The cancer society says women should start annual mammograms at age 45 and switch to every two years at 55. The American College of Obstetricians and Gynecologists calls for annual mammograms starting at 40.
It’s not unusual for the task force to clarify wording in response to public comments between draft and final recommendations, but the group rarely makes substantive changes based on new evidence, said Dr. Albert Siu, task force chairman and professor at Icahn School of Medicine at Mount Sinai.
There are exceptions. In 2012, the group altered its initial stance on cervical cancer screening to say women ages 30 to 65 who want to be screened less often than three years can do a Pap smear and an HPV test every five years.
In 2013, the task force shifted its stance on hepatitis C to say doctors should not limit screening to high-risk adults but include anyone born between 1945 and 1965.
Exact Sciences hopes to add Cologuard to the list of changes. It submitted a three-part argument for why the test should be recommended along with colonoscopy or sigmoidoscopy every 10 years and two other home-based stool tests done annually.
First of all, the company said, new studies — including one on Alaska Natives — reinforce a major study last year that led the Food and Drug Administration to approve Cologuard and Medicare to cover it.
The major study, published in the New England Journal of Medicine in March 2014, said Cologuard correctly found colon cancer in 92 percent of cases, better than one of the home-based tests recommended by the task force.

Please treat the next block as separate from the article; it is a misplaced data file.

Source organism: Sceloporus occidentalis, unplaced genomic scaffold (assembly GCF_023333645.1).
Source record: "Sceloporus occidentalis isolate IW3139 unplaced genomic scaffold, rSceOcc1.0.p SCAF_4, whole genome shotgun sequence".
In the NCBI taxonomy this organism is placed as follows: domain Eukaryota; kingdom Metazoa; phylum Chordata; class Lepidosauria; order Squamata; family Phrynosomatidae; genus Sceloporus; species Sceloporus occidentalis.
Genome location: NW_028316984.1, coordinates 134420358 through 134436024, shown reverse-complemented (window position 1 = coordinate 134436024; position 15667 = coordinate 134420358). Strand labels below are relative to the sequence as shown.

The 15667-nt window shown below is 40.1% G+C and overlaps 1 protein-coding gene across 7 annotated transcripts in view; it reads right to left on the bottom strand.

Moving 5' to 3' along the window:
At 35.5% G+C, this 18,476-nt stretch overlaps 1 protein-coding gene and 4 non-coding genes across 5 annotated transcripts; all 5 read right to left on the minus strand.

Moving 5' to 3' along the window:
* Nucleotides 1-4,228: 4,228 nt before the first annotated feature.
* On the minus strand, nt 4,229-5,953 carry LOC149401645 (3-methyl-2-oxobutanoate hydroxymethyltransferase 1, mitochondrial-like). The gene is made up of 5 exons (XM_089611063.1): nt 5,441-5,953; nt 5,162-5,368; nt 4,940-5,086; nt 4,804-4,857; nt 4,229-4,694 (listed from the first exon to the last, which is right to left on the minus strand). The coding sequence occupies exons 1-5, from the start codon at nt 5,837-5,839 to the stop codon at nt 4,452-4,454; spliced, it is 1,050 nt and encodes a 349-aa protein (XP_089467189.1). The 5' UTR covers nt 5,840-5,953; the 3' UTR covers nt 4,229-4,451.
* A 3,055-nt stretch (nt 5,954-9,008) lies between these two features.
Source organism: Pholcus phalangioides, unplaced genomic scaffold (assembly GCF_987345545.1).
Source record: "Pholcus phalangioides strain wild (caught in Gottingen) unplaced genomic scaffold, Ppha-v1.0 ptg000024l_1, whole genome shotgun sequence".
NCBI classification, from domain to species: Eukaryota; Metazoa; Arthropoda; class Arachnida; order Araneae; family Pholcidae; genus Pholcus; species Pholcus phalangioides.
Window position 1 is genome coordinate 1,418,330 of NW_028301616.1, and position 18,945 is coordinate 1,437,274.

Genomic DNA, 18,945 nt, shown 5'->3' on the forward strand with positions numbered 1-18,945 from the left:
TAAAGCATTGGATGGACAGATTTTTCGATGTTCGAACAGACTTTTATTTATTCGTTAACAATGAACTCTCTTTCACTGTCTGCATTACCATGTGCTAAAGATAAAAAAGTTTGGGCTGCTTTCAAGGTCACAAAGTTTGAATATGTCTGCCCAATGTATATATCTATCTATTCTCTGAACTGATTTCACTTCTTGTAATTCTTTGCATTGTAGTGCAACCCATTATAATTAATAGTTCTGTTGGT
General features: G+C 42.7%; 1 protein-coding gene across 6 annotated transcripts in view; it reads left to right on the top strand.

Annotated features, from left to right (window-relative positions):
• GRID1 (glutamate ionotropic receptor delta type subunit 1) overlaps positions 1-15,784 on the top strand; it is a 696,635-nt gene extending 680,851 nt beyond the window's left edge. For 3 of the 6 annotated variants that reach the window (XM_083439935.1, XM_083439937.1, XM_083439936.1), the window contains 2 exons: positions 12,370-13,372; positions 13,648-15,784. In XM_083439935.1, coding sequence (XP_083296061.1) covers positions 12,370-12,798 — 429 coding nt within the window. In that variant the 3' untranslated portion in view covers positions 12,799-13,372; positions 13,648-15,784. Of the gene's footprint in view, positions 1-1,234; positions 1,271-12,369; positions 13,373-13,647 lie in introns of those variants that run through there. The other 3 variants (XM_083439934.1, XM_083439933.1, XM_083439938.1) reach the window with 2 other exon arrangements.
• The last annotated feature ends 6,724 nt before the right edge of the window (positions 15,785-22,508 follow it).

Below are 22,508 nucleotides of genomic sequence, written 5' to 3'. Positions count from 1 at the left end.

Insurers still cover test
However, Cologuard had a 10 percent rate of false positives, more than double the rate for the other test, which leads to more unnecessary colonoscopies that can cause harm.
For that reason, Exact Sciences’ second point is that the task force should consider Cologuard every three years, not annually as it did in the draft report. Less frequent use increases the benefits and reduces the harm, Conroy said.
Lastly, the company said recommending Cologuard would boost colon cancer screening rates.
A CDC survey in 2010 said one in three adults ages 50 to 74 hasn’t been tested for colon cancer, which kills about 50,000 people a year, making it the second-leading cause of cancer death.
If the task force doesn’t update Cologuard next year, the next opportunity for reconsideration likely won’t be for another five to eight years, Conroy said.
Even with Cologuard’s label as an “alternative,” the test is covered by Anthem Blue Cross and Blue Shield and several other insurers, including all health plans in the Madison area.
Exact Sciences expects to complete more than 100,000 tests this year and 240,000 next year.
Dr. Gary Griglione, a gastroenterologist at Meriter Hospital, said the DNA-based Cologuard is a promising alternative for people who refuse colonoscopies.
But colonoscopies, which are much better at finding pre-cancerous polyps, likely will remain the gold standard, Griglione said.
Cologuard is “cutting edge,” he said, “but it’s almost before its time.”
[Editor's note: This story has been updated to reflect a correction. The statement that the task force may clarify wording but rarely makes substantive changes should have been attributed to Dr. Albert Siu.]